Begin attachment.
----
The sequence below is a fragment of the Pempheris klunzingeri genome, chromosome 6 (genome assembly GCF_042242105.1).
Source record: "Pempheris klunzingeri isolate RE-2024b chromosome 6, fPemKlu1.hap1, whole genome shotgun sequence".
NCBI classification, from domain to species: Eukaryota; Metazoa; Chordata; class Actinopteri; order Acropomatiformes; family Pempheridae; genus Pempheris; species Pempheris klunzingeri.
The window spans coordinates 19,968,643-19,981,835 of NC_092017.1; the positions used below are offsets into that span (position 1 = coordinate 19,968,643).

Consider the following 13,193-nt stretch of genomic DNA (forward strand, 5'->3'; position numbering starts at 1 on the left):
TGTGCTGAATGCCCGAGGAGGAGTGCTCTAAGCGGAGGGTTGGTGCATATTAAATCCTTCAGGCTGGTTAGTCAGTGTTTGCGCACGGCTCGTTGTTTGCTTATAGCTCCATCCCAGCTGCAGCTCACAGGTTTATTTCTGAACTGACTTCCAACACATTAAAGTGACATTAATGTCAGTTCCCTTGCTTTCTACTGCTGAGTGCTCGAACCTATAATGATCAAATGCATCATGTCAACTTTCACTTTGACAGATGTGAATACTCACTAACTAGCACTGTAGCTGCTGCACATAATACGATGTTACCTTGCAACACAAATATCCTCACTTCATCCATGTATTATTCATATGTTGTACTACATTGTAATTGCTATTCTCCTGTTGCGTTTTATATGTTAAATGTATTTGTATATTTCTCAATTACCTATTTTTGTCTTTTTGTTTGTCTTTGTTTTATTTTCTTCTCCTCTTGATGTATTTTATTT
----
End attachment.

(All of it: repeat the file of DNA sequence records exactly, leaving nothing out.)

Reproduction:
The sequence below is a fragment of the Pempheris klunzingeri genome, chromosome 6 (genome assembly GCF_042242105.1).
Source record: "Pempheris klunzingeri isolate RE-2024b chromosome 6, fPemKlu1.hap1, whole genome shotgun sequence".
NCBI classification, from domain to species: Eukaryota; Metazoa; Chordata; class Actinopteri; order Acropomatiformes; family Pempheridae; genus Pempheris; species Pempheris klunzingeri.
The window spans coordinates 19,968,643-19,981,835 of NC_092017.1; the positions used below are offsets into that span (position 1 = coordinate 19,968,643).

Consider the following 13,193-nt stretch of genomic DNA (forward strand, 5'->3'; position numbering starts at 1 on the left):
TGTGCTGAATGCCCGAGGAGGAGTGCTCTAAGCGGAGGGTTGGTGCATATTAAATCCTTCAGGCTGGTTAGTCAGTGTTTGCGCACGGCTCGTTGTTTGCTTATAGCTCCATCCCAGCTGCAGCTCACAGGTTTATTTCTGAACTGACTTCCAACACATTAAAGTGACATTAATGTCAGTTCCCTTGCTTTCTACTGCTGAGTGCTCGAACCTATAATGATCAAATGCATCATGTCAACTTTCACTTTGACAGATGTGAATACTCACTAACTAGCACTGTAGCTGCTGCACATAATACGATGTTACCTTGCAACACAAATATCCTCACTTCATCCATGTATTATTCATATGTTGTACTACATTGTAATTGCTATTCTCCTGTTGCGTTTTATATGTTAAATGTATTTGTATATTTCTCAATTACCTATTTTTGTCTTTTTGTTTGTCTTTGTTTTATTTTCTTCTCCTCTTGATGTATTTTATTT